Goodbye, Alaska

Hey there,

Hope your week is off to a great start. I'm enjoying my last few days in Alaska before heading back to the East Coast. Here's a bunch of pictures from the last three months.

Many thanks to The Writer for sponsoring this issue. Details at the bottom of this newsletter if you're interested in getting involved.

Enjoy and if you're feeling inspired, pass it on!

1. The Difference Between “Remote” and “Remote-First”

Litmus CEO Paul Farnell has some strong opinions about how remote companies should work. His company was remote, then local, then remote again. They've learned a ton in the process and he shares it all here.

Here's a favorite snippet:

One misconception about remote work is that it hinders collaboration. In my experience, the inverse is more likely: offices hinder independent work.

And one other:

When a CEO uses their lunch break to hit the gym, others feel empowered to do the same. And when a manager spends their entire vacation answering emails, it’s harder for others to disconnect in their own downtime.

2. 6 Algorithms That Can Improve Your Life

In this episode of Note to Self, host Manoush Zomorodi interviews author Brian Christian about computer science principles that we can apply to our everyday lives. It's 20 minutes well-spent.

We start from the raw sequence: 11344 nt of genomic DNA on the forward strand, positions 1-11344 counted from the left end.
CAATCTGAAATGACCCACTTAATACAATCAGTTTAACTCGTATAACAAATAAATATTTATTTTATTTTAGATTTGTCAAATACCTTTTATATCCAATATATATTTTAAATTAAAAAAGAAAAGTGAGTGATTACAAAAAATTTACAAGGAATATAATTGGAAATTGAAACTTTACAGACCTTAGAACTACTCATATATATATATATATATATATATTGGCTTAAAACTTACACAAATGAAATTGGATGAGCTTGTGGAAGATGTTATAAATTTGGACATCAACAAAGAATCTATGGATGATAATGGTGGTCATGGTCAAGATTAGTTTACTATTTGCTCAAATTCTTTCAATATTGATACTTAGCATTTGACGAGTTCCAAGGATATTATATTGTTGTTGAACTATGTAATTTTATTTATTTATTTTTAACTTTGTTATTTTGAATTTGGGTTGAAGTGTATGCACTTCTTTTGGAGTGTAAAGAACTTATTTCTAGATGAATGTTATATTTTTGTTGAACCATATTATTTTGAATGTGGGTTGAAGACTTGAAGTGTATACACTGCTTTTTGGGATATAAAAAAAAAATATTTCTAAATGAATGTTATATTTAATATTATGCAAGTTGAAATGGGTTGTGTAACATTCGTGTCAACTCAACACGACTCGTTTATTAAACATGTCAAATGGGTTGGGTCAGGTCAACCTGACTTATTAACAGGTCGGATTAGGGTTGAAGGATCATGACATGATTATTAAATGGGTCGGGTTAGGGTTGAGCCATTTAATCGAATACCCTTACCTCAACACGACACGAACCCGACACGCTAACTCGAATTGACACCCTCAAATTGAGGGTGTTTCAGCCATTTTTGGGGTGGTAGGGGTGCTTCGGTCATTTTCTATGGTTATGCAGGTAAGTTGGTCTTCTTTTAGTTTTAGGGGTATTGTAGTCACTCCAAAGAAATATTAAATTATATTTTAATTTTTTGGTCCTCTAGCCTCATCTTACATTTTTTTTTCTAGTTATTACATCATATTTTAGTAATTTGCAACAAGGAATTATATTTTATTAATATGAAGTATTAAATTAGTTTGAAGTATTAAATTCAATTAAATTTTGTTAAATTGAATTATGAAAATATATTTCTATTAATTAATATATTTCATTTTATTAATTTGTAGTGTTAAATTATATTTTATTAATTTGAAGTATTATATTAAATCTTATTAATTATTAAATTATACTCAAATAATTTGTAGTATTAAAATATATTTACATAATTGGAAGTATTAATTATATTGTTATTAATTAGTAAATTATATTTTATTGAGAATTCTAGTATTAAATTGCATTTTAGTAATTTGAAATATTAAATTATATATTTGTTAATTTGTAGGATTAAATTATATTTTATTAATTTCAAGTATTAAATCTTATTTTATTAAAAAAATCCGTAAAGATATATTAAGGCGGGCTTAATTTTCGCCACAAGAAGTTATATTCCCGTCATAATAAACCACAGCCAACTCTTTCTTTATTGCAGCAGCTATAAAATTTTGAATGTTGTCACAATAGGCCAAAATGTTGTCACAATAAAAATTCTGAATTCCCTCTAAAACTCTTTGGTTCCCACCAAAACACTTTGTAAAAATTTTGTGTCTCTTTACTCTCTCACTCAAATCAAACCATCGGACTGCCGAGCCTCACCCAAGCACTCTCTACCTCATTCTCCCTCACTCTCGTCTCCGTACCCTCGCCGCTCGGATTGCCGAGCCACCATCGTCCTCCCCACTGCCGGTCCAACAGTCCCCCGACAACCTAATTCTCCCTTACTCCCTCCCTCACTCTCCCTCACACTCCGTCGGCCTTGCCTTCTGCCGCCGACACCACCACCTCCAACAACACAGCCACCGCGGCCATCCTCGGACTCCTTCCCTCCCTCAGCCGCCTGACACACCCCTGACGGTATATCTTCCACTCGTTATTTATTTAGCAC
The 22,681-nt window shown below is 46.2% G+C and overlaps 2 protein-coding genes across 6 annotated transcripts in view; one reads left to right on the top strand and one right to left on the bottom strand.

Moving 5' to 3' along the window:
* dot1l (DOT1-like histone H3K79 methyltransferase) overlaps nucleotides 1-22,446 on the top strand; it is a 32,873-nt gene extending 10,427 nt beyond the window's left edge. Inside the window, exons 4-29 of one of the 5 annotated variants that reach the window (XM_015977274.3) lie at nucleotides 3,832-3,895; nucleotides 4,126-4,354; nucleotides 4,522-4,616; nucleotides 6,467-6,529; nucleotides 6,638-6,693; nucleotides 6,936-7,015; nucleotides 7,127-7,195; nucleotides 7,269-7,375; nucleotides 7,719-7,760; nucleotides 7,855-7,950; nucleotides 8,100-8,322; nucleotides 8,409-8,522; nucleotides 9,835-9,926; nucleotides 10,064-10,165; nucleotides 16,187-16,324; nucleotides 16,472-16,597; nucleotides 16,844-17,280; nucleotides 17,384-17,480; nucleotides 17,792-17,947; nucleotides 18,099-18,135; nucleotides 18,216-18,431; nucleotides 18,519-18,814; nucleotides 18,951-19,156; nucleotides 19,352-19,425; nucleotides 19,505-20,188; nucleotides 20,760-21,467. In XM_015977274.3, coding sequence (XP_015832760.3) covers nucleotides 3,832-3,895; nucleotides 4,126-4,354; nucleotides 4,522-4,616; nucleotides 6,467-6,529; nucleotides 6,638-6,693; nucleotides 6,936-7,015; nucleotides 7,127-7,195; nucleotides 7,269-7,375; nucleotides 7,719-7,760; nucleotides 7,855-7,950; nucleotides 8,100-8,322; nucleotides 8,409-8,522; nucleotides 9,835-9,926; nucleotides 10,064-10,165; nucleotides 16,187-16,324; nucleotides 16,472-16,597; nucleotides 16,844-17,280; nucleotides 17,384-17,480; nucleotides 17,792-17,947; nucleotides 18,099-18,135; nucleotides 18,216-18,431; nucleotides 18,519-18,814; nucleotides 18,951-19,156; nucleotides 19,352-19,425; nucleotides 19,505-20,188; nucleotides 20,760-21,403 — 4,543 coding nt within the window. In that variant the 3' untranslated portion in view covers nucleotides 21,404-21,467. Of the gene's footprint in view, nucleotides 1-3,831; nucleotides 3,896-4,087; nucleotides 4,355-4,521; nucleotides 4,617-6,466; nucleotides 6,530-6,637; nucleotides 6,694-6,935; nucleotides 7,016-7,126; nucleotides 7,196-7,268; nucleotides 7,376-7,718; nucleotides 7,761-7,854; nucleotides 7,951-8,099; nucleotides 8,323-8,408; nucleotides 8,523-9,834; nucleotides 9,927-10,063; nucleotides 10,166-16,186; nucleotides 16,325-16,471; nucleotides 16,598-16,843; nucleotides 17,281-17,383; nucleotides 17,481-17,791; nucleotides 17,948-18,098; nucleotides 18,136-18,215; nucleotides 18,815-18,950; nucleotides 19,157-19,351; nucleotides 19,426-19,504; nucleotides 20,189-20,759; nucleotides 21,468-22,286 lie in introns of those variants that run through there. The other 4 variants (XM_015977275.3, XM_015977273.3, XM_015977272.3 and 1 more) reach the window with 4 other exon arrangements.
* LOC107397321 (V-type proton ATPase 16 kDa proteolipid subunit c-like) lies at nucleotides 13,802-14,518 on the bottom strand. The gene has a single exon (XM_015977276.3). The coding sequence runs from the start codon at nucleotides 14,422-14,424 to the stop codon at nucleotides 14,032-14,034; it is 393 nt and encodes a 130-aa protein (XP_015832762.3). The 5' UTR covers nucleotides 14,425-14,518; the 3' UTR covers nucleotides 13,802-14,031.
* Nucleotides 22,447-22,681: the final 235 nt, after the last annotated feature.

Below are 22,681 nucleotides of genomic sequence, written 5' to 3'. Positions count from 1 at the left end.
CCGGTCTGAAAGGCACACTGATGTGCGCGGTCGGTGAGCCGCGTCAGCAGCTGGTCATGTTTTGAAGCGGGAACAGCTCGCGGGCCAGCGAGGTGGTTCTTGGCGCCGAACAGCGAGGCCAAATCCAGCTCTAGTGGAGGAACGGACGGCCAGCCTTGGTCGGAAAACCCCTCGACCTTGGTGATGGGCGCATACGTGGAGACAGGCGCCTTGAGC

3. How Google Analytics ruined marketing

This is a beastly piece from Samuel Scott on TechCrunch that made me think twice about how much I rely on Google Analytics.

A focus only on GA metrics often leads startups to move toward publishing not informational material but rather more and more “clickbait.” And clickbait might get more traffic, but will only reflect poorly on the brand and cause other damage, as well.

Besides, the number of pageviews is a useful metric only for websites whose main business model is online advertising (such as news websites), because each page view sends a server request for ad impressions. Companies, on the other hand, whose goal is to obtain more customers, often see that clickbait delivers a lot of traffic but fewer conversions in the end.

4. Write your way to a better life: why writing is for everyone

It sounds lame, but writing really is one of the best things we can do for our mental health. Here is a list of reasons to write, along with some simple exercises to help you get started.

So you think you aren’t a writer? You are wrong. No one is going to be grading you on length or content here. This is, very simply, about connect to yourself. It’s about getting to know you in a way we don’t allow ourselves because we are really skeptical, cynical, bastards at times. If you can, put those feelings aside and just try it for ten minutes, hell try for 60 seconds.

The mind is such a wondrously large and unexplored space, we have so many stories and tales bottled up in inside of us. Writing those down, committing those to paper can help you solidify who you are, and help you unearth things about yourself that you didn’t know.

Have a great week!


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